Image by Oliver Strewe Getty Images

Housed in the beautiful former Convento de la Merced, Seville’s Museo de Bellas Artes does full justice to Seville’s leading role in Spain’s 17th-century artistic Siglo de Oro (Golden Age). Much of the work here is of the dark, brooding religious type.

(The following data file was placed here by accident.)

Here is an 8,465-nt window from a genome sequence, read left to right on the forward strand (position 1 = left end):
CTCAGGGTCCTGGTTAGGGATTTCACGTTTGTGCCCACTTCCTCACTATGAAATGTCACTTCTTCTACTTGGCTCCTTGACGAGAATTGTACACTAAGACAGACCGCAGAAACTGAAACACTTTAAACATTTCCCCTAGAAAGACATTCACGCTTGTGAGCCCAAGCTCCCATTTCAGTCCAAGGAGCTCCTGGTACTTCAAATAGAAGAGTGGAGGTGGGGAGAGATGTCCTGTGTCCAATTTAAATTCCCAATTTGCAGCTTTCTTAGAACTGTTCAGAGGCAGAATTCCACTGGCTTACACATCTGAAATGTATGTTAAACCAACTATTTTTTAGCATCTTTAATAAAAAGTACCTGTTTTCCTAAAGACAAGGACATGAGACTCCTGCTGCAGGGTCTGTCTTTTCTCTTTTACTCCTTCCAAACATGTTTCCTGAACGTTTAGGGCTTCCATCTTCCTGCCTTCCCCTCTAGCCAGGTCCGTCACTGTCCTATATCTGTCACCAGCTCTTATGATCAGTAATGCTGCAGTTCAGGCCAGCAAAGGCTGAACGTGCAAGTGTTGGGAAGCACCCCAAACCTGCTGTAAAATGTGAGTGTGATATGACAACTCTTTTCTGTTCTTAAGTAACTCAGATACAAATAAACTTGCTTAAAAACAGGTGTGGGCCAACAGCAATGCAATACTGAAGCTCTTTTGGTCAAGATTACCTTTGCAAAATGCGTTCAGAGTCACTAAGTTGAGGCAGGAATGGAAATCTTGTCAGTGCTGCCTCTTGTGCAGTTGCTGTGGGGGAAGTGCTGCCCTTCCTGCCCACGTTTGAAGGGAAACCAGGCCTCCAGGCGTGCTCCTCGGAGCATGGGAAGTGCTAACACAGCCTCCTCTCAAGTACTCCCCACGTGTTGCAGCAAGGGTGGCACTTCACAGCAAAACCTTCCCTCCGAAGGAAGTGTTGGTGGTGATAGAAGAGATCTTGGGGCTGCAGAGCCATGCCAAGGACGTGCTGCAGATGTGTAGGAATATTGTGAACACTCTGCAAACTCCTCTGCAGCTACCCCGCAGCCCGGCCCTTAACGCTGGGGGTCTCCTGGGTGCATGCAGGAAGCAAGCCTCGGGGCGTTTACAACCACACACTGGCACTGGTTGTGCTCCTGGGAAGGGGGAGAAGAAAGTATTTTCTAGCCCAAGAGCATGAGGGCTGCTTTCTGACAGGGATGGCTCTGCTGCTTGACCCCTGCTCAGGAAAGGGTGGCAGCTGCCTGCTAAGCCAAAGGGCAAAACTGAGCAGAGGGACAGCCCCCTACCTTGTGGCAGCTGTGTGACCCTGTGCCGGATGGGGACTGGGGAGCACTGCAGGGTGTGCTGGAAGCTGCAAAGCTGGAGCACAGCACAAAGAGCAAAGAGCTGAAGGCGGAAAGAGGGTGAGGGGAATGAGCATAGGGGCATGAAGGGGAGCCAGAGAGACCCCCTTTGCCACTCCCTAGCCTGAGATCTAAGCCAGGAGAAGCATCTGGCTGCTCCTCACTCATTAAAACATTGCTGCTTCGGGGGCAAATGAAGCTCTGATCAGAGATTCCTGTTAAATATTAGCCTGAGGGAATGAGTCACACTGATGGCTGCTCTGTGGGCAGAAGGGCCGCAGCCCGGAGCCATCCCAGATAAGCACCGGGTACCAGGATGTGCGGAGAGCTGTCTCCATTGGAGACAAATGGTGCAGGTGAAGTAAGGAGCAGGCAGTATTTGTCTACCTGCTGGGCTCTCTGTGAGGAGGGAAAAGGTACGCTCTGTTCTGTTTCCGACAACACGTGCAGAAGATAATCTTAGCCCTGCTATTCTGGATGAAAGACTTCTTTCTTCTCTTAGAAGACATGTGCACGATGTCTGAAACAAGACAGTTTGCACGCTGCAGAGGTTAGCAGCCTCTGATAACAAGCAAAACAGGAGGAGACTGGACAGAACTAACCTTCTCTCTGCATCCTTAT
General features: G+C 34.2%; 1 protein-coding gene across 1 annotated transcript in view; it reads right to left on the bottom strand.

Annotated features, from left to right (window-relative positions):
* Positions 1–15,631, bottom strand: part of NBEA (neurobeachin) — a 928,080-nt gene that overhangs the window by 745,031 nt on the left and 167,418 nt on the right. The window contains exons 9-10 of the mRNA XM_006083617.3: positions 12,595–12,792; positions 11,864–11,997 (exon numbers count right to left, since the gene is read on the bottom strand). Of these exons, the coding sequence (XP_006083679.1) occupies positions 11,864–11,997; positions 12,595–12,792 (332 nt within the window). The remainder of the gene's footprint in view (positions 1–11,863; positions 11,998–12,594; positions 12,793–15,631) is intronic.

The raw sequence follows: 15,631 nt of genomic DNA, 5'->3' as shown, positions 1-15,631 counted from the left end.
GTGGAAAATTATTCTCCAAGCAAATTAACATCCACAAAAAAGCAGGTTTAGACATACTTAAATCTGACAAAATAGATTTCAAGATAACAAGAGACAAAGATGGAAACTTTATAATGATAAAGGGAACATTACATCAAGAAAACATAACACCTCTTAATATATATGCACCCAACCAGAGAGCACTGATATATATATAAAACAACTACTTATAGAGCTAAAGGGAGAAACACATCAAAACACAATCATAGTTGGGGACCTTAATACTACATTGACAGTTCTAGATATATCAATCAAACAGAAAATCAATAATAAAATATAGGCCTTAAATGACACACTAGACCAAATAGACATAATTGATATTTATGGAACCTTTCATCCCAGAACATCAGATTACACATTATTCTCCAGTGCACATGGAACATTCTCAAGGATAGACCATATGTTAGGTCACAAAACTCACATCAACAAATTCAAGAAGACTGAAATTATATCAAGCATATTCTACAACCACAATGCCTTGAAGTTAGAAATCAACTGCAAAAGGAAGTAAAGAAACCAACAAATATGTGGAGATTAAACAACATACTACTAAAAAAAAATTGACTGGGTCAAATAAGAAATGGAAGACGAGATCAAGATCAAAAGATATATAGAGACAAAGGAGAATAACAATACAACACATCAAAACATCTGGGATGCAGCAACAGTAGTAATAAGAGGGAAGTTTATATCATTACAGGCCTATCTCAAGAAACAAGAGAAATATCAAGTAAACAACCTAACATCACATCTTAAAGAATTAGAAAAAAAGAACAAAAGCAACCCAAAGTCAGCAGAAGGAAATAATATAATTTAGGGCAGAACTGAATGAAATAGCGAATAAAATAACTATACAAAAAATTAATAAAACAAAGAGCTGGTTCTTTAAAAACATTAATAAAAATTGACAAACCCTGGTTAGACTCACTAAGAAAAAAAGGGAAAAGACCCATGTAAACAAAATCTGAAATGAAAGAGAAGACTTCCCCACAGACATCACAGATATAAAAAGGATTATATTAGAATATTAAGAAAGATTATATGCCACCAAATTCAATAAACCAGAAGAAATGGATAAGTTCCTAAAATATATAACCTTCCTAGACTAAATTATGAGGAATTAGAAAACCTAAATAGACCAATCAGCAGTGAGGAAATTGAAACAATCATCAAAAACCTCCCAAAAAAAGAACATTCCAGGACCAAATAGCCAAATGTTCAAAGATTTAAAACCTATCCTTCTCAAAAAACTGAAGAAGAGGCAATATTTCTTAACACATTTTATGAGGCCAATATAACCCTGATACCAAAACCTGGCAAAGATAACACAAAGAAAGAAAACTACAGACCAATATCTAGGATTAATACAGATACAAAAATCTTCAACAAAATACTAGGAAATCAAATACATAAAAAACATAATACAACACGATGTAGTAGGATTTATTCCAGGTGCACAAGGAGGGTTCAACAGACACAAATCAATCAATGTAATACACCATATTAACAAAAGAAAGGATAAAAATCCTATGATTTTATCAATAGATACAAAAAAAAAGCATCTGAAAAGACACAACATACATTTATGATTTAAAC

The museum's flow is chronological, with the Golden Age masterpieces clustered in salas VII to X. The most visually startling room is the former convent's church, hung with paintings by masters of Sevillan baroque, above all Murillo. His Inmaculada concepción grande (1650) at the head of the church displays all the curving, twisting movement so central to baroque art. Other well-represented artists include Pacheco (the teacher and father-in-law of Velázquez), Zurbarán (look for his deeply sombre Cristo crucificado, c 1630–35) and sculptor Juan Martínez Montañes. Search and you'll find El Greco's portrait of his son Jorge Manuel, and – perhaps disappointingly – only one Velázquez: Cabeza de apóstol (1620).